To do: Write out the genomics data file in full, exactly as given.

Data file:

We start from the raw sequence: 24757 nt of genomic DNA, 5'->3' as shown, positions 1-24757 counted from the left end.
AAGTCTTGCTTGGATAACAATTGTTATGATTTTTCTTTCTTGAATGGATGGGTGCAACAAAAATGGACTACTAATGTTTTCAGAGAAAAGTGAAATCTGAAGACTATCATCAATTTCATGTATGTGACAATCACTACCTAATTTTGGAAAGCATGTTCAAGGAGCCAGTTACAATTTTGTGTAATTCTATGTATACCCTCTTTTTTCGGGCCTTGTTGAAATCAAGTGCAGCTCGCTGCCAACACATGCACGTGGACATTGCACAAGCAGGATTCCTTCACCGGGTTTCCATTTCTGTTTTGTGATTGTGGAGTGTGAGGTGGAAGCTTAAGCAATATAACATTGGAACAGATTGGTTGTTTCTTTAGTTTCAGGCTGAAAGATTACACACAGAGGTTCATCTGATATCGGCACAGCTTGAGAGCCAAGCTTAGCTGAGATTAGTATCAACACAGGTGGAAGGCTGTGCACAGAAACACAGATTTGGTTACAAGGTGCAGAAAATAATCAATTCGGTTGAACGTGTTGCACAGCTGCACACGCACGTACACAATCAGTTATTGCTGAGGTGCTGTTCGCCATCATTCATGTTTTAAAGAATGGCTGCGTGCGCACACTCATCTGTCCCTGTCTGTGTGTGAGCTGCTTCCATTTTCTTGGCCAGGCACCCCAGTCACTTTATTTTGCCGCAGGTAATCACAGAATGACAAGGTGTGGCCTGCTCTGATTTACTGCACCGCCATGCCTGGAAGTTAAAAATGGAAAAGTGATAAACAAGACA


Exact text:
We start from the raw sequence: 24757 nt of genomic DNA, 5'->3' as shown, positions 1-24757 counted from the left end.
AAGTCTTGCTTGGATAACAATTGTTATGATTTTTCTTTCTTGAATGGATGGGTGCAACAAAAATGGACTACTAATGTTTTCAGAGAAAAGTGAAATCTGAAGACTATCATCAATTTCATGTATGTGACAATCACTACCTAATTTTGGAAAGCATGTTCAAGGAGCCAGTTACAATTTTGTGTAATTCTATGTATACCCTCTTTTTTCGGGCCTTGTTGAAATCAAGTGCAGCTCGCTGCCAACACATGCACGTGGACATTGCACAAGCAGGATTCCTTCACCGGGTTTCCATTTCTGTTTTGTGATTGTGGAGTGTGAGGTGGAAGCTTAAGCAATATAACATTGGAACAGATTGGTTGTTTCTTTAGTTTCAGGCTGAAAGATTACACACAGAGGTTCATCTGATATCGGCACAGCTTGAGAGCCAAGCTTAGCTGAGATTAGTATCAACACAGGTGGAAGGCTGTGCACAGAAACACAGATTTGGTTACAAGGTGCAGAAAATAATCAATTCGGTTGAACGTGTTGCACAGCTGCACACGCACGTACACAATCAGTTATTGCTGAGGTGCTGTTCGCCATCATTCATGTTTTAAAGAATGGCTGCGTGCGCACACTCATCTGTCCCTGTCTGTGTGTGAGCTGCTTCCATTTTCTTGGCCAGGCACCCCAGTCACTTTATTTTGCCGCAGGTAATCACAGAATGACAAGGTGTGGCCTGCTCTGATTTACTGCACCGCCATGCCTGGAAGTTAAAAATGGAAAAGTGATAAACAAGACA